The phenomenon that is Mumford and Sons is almost unexplainably strange. How did this brand new, pseudo-folk English band without even a drummer become one of the primary alternative rock acts in the mainstream United States music scene in a matter of a few months? Maybe its that Mumford and Sons have one of the most tantalizing and energetic live shows around that is instantly fan-winning. Or maybe its that with the recent successes of indie crossover bands like Kings of Leon, The Black Keys, and Phoenix have had in the mainstream, the radios are willing to market anyone with flannel shirts, acoustic guitars, and a danceable beat. Either way, Sigh No More, their debut release that came out in the UK in 2009 and in the US in early 2010, has gone from the folk-revivalist communities of London to sweep across mainstream America. What's crazy about Mumford and Sons is that it features some of the best rock anthems of the year and it would be a stretch to actually call them a rock band at all. Although they're made up of four acoustic multi-instrumentalists, a kick drum, and a tambourine, they somehow manage to fill up a space big enough for a rock stadium.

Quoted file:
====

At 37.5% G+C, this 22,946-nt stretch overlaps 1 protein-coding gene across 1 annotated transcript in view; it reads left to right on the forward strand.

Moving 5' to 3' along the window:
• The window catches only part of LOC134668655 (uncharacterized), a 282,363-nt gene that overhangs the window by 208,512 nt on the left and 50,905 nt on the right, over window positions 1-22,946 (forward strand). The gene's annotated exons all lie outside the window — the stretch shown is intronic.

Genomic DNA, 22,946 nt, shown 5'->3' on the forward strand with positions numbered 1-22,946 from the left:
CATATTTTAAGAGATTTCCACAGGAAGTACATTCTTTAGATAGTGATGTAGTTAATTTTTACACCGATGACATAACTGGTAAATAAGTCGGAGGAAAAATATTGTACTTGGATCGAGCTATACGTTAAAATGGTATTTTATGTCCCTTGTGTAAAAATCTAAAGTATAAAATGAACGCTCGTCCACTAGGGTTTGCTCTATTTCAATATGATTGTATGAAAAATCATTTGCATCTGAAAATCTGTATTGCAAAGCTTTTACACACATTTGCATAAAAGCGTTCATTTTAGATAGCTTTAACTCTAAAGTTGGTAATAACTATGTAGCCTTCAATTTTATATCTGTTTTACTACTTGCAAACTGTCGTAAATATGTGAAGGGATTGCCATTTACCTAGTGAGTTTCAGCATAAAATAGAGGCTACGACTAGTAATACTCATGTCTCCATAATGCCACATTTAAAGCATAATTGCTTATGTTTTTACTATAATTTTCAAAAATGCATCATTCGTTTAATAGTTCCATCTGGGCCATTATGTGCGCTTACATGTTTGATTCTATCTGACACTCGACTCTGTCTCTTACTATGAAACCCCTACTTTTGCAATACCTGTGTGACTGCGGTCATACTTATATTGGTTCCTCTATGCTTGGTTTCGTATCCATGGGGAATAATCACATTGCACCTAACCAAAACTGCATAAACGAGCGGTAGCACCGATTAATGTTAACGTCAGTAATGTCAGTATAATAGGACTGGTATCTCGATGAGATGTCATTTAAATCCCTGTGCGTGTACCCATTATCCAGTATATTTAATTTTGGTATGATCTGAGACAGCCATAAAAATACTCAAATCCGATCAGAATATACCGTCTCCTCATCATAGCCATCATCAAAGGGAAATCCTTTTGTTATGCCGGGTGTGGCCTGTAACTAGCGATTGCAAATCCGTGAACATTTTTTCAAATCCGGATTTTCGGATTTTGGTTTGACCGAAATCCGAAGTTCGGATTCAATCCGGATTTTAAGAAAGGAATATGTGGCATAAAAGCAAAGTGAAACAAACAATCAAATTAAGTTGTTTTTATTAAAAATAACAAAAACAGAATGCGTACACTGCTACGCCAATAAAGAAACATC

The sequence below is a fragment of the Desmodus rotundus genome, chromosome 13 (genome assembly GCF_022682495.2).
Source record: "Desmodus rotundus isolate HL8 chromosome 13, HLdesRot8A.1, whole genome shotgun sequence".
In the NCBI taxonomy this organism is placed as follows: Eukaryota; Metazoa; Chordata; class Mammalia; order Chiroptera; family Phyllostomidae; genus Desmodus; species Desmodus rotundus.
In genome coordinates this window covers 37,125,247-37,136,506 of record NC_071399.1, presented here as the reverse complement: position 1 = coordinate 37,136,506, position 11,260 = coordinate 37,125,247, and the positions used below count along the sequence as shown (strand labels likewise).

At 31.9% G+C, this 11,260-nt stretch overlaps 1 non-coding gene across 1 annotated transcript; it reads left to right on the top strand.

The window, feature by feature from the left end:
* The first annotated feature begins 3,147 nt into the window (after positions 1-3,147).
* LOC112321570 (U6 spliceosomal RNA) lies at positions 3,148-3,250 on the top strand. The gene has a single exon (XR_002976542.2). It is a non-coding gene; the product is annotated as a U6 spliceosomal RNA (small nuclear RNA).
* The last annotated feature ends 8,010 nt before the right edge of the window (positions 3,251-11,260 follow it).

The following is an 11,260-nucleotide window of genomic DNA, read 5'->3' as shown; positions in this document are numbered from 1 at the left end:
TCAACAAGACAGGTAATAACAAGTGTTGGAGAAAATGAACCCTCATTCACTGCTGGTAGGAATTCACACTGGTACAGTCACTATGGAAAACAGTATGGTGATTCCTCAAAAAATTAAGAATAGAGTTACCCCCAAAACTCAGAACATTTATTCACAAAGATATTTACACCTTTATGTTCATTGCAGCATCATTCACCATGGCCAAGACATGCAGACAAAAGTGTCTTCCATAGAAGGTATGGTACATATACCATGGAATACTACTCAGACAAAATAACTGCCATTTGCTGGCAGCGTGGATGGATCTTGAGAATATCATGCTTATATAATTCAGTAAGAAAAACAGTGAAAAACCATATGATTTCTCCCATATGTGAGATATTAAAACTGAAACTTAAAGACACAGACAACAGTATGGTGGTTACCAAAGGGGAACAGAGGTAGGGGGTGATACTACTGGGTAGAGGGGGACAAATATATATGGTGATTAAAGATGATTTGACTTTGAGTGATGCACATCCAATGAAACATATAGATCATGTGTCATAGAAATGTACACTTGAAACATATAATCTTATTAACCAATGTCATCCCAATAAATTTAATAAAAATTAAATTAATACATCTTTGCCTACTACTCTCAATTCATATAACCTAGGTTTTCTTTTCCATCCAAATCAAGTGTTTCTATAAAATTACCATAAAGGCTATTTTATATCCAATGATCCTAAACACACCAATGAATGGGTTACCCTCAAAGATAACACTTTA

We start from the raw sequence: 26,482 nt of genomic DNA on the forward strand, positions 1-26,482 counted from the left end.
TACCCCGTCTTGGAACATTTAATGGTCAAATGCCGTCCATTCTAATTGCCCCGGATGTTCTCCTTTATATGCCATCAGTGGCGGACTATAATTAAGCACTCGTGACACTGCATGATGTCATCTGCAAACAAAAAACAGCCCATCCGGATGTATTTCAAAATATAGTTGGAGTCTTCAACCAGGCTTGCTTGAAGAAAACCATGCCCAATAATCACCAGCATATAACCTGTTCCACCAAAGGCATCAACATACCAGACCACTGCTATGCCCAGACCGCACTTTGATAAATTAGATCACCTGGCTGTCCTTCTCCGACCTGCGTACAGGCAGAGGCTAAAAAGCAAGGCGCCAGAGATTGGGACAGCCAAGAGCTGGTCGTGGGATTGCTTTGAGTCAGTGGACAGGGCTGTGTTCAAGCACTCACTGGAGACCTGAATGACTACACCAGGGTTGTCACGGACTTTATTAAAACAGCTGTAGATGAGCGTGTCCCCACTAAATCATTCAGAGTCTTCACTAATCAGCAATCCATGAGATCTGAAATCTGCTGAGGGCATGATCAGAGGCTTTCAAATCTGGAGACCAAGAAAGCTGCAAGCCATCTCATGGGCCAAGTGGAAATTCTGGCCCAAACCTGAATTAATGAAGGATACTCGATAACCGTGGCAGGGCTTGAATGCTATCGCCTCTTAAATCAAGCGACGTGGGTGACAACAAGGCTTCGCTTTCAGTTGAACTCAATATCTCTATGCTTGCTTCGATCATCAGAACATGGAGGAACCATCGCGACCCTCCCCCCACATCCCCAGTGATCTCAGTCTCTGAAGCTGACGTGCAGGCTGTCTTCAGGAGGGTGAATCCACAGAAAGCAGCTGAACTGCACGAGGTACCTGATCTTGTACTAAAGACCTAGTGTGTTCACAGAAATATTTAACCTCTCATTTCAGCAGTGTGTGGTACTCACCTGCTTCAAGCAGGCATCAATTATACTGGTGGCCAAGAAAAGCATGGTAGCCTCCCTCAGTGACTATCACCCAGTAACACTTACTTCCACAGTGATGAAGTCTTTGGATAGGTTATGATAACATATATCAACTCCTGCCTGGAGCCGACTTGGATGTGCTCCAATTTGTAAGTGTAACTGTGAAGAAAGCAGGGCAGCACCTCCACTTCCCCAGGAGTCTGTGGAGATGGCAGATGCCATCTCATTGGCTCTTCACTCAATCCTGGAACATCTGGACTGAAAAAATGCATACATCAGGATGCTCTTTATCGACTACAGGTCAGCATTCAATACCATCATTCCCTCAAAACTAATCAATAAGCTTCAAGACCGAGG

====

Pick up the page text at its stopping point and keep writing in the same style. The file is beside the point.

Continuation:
The grace and subtlety of similar bands like The Avett Brothers is all but absent here, but is replaced with an utter lack of restrain, making their frenetic banjo playing and drumming instantly accessible and satisfying. Mumford and Sons let it all hang out in self-effacing love songs like "Little Lion Man" and "The Cave" that are fueled with so much emotion and reckless abandon that stomping on a kick drum seems like the only sensible thing to do. Surprisingly, Sigh No More is also a delightfully spiritual and optimistic album that reaches for the stars and ends up in the middle of a forest of faith, doubt, God, and love. The lyrics are simple, but full of heart and honesty, just like the music that accompanies it. Especially on quieter songs such as "Timshel", where lead singer Marcus Mumford is given some space and a backing of angelic harmonies, we sit atop the canopy with Mumford and sigh no more. If you're looking for an authentic folk album, this probably isn't it. But the good part is that Mumford and Sons don't pretend to be something they're not. Sigh No More is a glowing pop/rock album that is a great example of a music that throws logic and sensibility out and instead embraces what feels good.